In John 12:1, we get our first solid foothold on the timing, “6 days before Pesach”.  That would make it the 9th day of the month. The year of Messiah’s death, it’s a Friday, and Messiah goes to the home of Simon (who seems to have been a now-healed leper) to meet Mary, Martha, and Lazarus (who was quite dead earlier this same week) for a weekly Sabbath evening meal.  Once the sun goes down, it will be considered the 10th day of the month, and the remaining verses of John 12 align with Pesach-themed events of that day.  

Yeshua is chosen as “The Messiah” which in Hebrew means “The One Anointed with Oil”.  (The word “Christ” means the same in Greek).  Mary has the privilege of doing this anointing herself, with literal oil, this very evening at Simon’s house. 

The next morning, still the 10th, the Lamb of God is examined and chosen by the rest of the Jerusalem faithful, as Messiah rides into the city on a donkey.  One could call this “Palm Shabbat”, much more accurate that “Palm Sunday”. 

As we are beginning to see, Palm Sunday is a Catholic myth, as are Good Friday and Easter Sunday.  The dates have all been corrupted by Catholic tradition, and although Sunday is correct for the day of the Messiah’s resurrection, it’s never called “Easter” in our Bibles.  All of these “adjustments” are not accidental, they were purposefully made by the Roman Empire to obscure the connections between the New Testament and the Old.  Think about the incredible amount of preparation we’ve already discussed, the prayerful devotion, soul searching, and sacrifice which the faithful would voluntarily offer to honor God before partaking in the Pesach meal.  Compare that substance to the quick and easy “communion service”, the simple eating a wafer with a teeny glass of juice.  This McRitual was also invented by Rome to offer a replacement to the entire Passover rite.  Christian culture is suffering from this 2000 year old bait-and-switch from organic nutrition to fast food.  

Sorry.  Where were we?  Oh yes, day 10.

For the following two days, Messiah continues to teach Pesach themed lessons, as all hearers are certainly in Jerusalem to choose their own personal lambs and prepare their hearts and homes for Pesach.  For both locals and travelers, this entails removal of “leaven” from your homes, and more importantly false ideas and false practices from your hearts. Messiah does the same, as he cleanses “His Father’s House” of corruption, in Matthew 21:12Mark 11:15, and Luke 19:45. On the 11th and 12th of the month (Sunday and Monday in modern vernacular) Yeshua is incessantly quizzed by the religious leaders, as they continue to inspect the True Lamb of God for sin and blemish.  Spoiler alert…they find neither, and therefore decide he must be put to death.  Messiah is clearly the right man for the job.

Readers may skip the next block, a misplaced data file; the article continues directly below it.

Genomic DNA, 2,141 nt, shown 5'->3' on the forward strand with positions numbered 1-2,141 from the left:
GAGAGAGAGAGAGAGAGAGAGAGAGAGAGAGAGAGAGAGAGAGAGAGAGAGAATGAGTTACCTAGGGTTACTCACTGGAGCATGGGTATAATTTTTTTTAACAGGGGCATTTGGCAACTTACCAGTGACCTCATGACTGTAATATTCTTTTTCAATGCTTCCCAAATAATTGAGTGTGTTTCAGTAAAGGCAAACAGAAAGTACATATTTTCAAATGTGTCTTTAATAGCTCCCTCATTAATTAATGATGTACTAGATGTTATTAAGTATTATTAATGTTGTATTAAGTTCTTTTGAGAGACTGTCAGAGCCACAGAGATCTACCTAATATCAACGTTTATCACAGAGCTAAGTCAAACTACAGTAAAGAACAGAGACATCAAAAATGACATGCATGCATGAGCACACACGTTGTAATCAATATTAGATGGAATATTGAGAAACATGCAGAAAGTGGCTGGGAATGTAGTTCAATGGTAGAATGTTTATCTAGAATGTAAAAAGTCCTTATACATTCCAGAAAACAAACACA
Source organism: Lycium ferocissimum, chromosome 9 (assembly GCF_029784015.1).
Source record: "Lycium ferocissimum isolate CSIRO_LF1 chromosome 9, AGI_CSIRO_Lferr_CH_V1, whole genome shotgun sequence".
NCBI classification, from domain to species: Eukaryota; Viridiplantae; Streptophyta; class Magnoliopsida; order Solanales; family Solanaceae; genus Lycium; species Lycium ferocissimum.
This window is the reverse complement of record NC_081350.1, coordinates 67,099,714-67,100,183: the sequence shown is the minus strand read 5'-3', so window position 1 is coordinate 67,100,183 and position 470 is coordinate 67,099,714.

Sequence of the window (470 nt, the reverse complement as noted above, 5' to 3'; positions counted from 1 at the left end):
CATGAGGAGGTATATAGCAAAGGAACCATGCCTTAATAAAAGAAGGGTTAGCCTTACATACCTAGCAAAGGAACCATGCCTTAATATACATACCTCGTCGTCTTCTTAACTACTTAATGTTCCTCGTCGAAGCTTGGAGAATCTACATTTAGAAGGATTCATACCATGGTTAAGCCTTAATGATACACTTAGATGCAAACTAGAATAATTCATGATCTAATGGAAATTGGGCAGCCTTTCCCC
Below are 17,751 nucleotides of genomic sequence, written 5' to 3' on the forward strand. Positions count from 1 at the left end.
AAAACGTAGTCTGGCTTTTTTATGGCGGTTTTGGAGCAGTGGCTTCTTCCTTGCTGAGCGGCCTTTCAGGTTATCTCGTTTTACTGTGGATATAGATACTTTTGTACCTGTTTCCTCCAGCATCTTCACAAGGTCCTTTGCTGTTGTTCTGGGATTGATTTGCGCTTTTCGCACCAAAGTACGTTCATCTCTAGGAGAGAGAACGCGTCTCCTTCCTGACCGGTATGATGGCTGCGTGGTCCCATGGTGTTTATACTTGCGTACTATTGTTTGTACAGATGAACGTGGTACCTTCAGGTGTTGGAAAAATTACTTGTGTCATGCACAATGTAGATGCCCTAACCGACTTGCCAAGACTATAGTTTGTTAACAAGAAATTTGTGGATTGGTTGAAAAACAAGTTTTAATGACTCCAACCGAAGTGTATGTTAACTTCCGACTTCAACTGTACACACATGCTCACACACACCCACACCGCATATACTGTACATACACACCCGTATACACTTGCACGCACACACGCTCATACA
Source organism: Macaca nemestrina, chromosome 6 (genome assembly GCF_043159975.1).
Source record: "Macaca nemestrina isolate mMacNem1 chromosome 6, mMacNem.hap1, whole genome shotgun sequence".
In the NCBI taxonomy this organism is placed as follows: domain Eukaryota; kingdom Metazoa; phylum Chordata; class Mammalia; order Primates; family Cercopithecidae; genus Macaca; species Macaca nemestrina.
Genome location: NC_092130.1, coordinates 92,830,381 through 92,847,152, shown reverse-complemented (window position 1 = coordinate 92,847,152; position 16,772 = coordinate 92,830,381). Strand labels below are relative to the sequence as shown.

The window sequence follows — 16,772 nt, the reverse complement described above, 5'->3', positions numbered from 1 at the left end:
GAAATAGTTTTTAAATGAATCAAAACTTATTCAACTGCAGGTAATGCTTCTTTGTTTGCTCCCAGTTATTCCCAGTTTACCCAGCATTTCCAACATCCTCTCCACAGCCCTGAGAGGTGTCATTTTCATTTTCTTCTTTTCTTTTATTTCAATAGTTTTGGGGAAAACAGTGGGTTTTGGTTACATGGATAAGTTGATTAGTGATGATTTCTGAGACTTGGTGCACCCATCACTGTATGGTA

On the 13th day of the month, what we would call Tuesday, the disciples find the upper room, and begin the preparation for the Pesach meal.  That meal actually won’t happen that night, but the next night, during the late evening of the 14th.  Messiah knows this, and tells his still clueless disciples, “I have earnestly desired to eat the Pesach with you, before I suffer, but I will not eat it until it is fulfilled in the Kingdom of God.”  The night of the 13th, the night of the Last Supper, was not just an ordinary night, but before we’ll look closer at that in the next article in this series.  

On this evening, Judas is exposed as a traitor, and like any other leaven, he is removed from the house.

As Judas leaves in John 13:29, the disciples assume he is leaving to purchase items related to the actual Pesach meal, as they are all still in preparation mode.  This is a fair assumption, since after the actual Pesach meal, all the shops and markets would be closed.  Judas would certainly not be alone on the night of the Last Supper in doing last-minute Pesach shopping.

After the Last Supper, it’s now sundown and it’s officially the 14th day of the month (what we would consider pre-dawn Wednesday morning.)  After a very long prayer and one last act of hard-fought submission to Yah’s will, Messiah is arrested and the kangaroo court begins. We learn in John 18:28 that the High Priest would not even enter the house of Pilate, as he did not want to be defiled so he himself could eat the Pesach later that same day.  We get another clear benchmark in John 19:14, “It was the day of preparation for the Passover.” Messiah was convicted by all secular and religious powers around high noon that Wednesday (which in Roman time was considered “the sixth hour”) and died on the cross, sometime before sundown.  These events are all still occurring on the Wednesday the 14th, with sundown looming.